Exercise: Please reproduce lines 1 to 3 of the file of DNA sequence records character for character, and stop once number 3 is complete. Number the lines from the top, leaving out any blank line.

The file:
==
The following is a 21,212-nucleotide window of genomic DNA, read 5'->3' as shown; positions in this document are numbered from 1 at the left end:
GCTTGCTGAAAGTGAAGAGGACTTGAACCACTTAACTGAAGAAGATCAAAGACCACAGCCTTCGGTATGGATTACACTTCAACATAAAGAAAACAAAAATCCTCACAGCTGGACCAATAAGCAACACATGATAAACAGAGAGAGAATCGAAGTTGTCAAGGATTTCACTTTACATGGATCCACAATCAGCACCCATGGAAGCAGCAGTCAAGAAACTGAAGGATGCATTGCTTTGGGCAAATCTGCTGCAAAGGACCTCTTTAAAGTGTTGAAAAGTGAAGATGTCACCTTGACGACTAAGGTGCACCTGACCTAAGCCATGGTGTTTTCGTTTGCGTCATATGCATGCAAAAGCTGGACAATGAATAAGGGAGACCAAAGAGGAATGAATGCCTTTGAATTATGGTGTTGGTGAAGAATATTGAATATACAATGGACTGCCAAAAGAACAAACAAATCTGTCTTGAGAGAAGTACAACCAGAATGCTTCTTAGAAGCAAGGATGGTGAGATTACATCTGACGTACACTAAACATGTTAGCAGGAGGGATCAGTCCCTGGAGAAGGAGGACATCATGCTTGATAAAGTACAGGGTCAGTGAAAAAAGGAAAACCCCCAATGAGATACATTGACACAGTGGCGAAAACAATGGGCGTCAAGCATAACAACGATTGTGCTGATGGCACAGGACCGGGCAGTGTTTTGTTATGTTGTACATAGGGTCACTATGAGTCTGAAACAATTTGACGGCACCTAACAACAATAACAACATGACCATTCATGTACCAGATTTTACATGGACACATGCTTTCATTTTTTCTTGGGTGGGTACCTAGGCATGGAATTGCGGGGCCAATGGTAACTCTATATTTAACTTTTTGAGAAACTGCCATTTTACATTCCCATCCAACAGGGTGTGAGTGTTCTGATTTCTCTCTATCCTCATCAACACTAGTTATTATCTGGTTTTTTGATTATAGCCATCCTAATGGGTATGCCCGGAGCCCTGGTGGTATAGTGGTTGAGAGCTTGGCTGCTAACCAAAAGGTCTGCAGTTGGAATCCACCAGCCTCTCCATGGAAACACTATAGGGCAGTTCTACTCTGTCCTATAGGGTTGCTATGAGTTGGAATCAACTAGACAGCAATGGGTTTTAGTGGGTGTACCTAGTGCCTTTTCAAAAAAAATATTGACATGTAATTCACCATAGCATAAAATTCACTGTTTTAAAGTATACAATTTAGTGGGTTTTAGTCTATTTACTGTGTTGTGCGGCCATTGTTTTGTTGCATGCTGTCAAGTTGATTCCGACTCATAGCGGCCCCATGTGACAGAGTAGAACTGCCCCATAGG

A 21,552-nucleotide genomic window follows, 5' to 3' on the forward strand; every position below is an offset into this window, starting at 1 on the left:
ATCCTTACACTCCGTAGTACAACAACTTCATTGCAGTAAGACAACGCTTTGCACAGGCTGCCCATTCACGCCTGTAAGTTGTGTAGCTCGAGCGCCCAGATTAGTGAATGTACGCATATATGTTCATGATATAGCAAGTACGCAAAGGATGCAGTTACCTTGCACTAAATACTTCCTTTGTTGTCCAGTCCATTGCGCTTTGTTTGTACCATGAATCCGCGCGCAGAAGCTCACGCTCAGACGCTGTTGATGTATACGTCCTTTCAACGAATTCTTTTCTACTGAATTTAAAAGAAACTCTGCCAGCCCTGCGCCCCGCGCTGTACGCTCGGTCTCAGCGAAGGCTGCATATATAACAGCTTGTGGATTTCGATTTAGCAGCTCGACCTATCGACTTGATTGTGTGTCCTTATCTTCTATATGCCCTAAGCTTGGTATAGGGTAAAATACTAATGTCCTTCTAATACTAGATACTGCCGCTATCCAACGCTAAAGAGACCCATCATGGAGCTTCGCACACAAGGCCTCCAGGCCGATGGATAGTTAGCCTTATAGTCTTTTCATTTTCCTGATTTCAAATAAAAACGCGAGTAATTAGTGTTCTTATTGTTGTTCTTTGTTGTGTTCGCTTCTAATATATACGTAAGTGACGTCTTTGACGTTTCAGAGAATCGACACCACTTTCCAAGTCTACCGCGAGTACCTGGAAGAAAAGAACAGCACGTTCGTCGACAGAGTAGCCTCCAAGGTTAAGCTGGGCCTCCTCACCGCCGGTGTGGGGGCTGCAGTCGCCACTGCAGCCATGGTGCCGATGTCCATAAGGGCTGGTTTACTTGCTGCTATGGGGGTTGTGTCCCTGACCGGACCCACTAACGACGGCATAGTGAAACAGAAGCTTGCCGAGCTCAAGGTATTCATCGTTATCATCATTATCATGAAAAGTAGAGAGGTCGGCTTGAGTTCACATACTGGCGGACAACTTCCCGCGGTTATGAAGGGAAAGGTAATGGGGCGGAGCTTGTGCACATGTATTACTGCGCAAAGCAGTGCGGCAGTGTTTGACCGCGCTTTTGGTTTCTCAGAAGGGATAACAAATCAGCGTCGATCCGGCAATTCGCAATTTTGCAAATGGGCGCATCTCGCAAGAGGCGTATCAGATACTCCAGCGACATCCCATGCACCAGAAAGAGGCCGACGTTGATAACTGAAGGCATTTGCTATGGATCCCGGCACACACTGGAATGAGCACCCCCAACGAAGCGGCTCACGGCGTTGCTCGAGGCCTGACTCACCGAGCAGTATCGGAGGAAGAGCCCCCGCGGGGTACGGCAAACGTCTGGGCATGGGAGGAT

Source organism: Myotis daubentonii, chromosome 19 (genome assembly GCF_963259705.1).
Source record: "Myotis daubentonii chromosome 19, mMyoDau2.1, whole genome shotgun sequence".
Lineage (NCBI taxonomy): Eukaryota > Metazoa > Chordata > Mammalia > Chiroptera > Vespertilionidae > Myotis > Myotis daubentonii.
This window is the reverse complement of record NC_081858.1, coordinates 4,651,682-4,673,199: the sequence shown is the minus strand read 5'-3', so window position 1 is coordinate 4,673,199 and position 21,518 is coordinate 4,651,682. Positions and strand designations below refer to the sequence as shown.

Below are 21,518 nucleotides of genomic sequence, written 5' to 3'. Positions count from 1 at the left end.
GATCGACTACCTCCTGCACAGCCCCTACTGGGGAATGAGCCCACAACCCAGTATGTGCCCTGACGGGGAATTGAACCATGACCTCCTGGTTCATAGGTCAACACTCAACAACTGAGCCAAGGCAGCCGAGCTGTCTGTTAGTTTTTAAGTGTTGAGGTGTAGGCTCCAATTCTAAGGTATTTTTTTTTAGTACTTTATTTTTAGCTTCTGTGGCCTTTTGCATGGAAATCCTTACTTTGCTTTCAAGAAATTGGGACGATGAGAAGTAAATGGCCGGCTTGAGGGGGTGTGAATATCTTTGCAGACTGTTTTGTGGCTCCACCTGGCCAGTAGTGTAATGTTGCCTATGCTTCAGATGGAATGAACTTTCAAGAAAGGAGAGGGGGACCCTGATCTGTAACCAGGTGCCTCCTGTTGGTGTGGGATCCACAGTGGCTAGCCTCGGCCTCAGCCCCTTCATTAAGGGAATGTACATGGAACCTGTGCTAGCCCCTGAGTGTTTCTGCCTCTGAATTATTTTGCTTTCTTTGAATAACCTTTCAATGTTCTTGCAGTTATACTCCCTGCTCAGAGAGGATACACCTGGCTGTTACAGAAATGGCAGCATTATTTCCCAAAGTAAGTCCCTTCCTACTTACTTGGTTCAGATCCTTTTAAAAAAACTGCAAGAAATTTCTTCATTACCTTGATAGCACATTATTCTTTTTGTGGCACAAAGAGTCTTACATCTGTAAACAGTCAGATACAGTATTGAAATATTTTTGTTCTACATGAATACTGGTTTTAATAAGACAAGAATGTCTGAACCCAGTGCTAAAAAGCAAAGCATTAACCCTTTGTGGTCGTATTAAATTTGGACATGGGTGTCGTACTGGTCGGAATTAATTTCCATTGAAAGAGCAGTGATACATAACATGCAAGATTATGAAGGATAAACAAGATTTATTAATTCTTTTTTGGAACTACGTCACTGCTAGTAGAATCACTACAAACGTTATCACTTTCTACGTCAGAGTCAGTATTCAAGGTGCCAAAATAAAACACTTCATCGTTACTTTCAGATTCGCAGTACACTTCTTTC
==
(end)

The following is a 21,212-nucleotide window of genomic DNA, read 5'->3' as shown; positions in this document are numbered from 1 at the left end:
GCTTGCTGAAAGTGAAGAGGACTTGAACCACTTAACTGAAGAAGATCAAAGACCACAGCCTTCGGTATGGATTACACTTCAACATAAAGAAAACAAAAATCCTCACAGCTGGACCAATAAGCAACACATGATAAACAGAGAGAGAATCGAAGTTGTCAAGGATTTCACTTTACATGGATCCACAATCAGCACCCATGGAAGCAGCAGTCAAGAAACTGAAGGATGCATTGCTTTGGGCAAATCTGCTGCAAAGGACCTCTTTAAAGTGTTGAAAAGTGAAGATGTCACCTTGACGACTAAGGTGCACCTGACCTAAGCCATGGTGTTTTCGTTTGCGTCATATGCATGCAAAAGCTGGACAATGAATAAGGGAGACCAAAGAGGAATGAATGCCTTTGAATTATGGTGTTGGTGAAGAATATTGAATATACAATGGACTGCCAAAAGAACAAACAAATCTGTCTTGAGAGAAGTACAACCAGAATGCTTCTTAGAAGCAAGGATGGTGAGATTACATCTGACGTACACTAAACATGTTAGCAGGAGGGATCAGTCCCTGGAGAAGGAGGACATCATGCTTGATAAAGTACAGGGTCAGTGAAAAAAGGAAAACCCCCAATGAGATACATTGACACAGTGGCGAAAACAATGGGCGTCAAGCATAACAACGATTGTGCTGATGGCACAGGACCGGGCAGTGTTTTGTTATGTTGTACATAGGGTCACTATGAGTCTGAAACAATTTGACGGCACCTAACAACAATAACAACATGACCATTCATGTACCAGATTTTACATGGACACATGCTTTCATTTTTTCTTGGGTGGGTACCTAGGCATGGAATTGCGGGGCCAATGGTAACTCTATATTTAACTTTTTGAGAAACTGCCATTTTACATTCCCATCCAACAGGGTGTGAGTGTTCTGATTTCTCTCTATCCTCATCAACACTAGTTATTATCTGGTTTTTTGATTATAGCCATCCTAATGGGTATGCCCGGAGCCCTGGTGGTATAGTGGTTGAGAGCTTGGCTGCTAACCAAAAGGTCTGCAGTTGGAATCCACCAGCCTCTCCATGGAAACACTATAGGGCAGTTCTACTCTGTCCTATAGGGTTGCTATGAGTTGGAATCAACTAGACAGCAATGGGTTTTAGTGGGTGTACCTAGTGCCTTTTCAAAAAAAATATTGACATGTAATTCACCATAGCATAAAATTCACTGTTTTAAAGTATACAATTTAGTGGGTTTTAGTCTATTTACTGTGTTGTGCGGCCATTGTTTTGTTGCATGCTGTCAAGTTGATTCCGACTCATAGCGGCCCCATGTGACAGAGTAGAACTGCCCCATAGG

A 21,552-nucleotide genomic window follows, 5' to 3' on the forward strand; every position below is an offset into this window, starting at 1 on the left: